(A-69, A-58) Status: Juana is now sponsored for the remainder of 2013, as of March 27, 2013!
Needs: food, eggs, corn, full mattress, water filter, pila, toilet, stove repairs, table, chairs
To help: www.mayanfamilies.org/donatenow "A-69, 58 [write needs, sponsorship etc.]"
For more stories and photos of the ancianos in the Feeding Program, please consider purchasing a book compiled of our participants. All profits go to the Elderly. You can preview the book here.
The mud walls were built over the dirt by Juana's husband, Istaislda's father, who died 40 years ago.
In this house Juana raised her two daughters alone: Istaislda from the age of five, and Josefina, who left the house when she married.
After this, for years, the two women worked to feed themselves by rinsing onions. They were hired by farmers to pluck the crops from the soil, wash them and later divide them into groups according to size.
They worked from dawn to dusk beneath the sun, standing in tanks of water or the river, wearing folded pieces of fabric on their heads so as not to burn.
They earned $4 a week.
Istaislda is 45 years old and her knees ache like her mother's, it hurts them both to walk; neither works, neither makes it to the comedor to eat. A child brings them the food they receive from Mayan Families.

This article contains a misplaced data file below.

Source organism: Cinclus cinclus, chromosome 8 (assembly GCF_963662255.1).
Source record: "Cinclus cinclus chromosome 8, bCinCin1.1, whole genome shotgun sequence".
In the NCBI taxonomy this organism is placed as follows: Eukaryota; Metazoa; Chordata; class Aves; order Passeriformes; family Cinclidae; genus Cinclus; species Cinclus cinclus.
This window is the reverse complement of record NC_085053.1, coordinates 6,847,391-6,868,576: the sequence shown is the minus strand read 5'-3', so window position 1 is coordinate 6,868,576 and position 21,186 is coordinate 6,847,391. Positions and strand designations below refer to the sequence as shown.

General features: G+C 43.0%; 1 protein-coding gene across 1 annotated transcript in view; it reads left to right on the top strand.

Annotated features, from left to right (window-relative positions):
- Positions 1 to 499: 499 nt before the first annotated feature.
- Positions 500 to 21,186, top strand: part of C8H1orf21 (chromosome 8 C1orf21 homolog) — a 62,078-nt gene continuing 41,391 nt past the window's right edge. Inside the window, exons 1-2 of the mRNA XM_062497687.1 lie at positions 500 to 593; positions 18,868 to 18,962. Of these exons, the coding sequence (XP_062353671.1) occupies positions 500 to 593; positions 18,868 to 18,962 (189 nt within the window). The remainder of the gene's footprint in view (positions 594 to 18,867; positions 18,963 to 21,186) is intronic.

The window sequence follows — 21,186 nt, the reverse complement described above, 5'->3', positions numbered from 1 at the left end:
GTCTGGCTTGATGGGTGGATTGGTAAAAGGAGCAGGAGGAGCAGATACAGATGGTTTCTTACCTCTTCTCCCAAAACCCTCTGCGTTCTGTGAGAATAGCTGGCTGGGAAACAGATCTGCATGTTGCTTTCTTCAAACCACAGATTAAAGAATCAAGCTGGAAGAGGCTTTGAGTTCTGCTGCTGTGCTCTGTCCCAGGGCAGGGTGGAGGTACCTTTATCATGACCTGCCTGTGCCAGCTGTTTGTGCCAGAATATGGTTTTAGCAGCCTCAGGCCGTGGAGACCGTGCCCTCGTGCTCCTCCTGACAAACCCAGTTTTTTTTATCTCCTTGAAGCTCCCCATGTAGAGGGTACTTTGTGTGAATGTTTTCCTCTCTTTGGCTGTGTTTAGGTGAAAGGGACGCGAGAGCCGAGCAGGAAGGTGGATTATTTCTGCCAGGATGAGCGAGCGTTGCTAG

They share a bed that was donated to them, though only one side has a mattress. Juana sleeps on a sponge.
Before, they'd both slept on the floor.
What they have is in the photo: the bed, the dresser where they stuff their clothes, a plastic stool. They have no table nor chairs, their kitchen is the earth wrapped in tin sheets and jammed with wood they must use to cook over their open fire.
The stove they have has a broken chimney, which they can't afford to fix since they can't afford the tubing.
The kitchen is also where they wash, and where they have made a bathroom.
The water they get is lent by tenants in neighboring houses; the women heat the water to pour over themselves in a corner of the room. They search for private places outside the house to relieve themselves.
The pila, the concrete sink they use to wash their clothes and dishes, is also borrowed.
My sister, says Istaislda, has no concern for us. She got lucky and got married, but doesn't help us out at all.
|Kitchen, and corner where the women bathe.|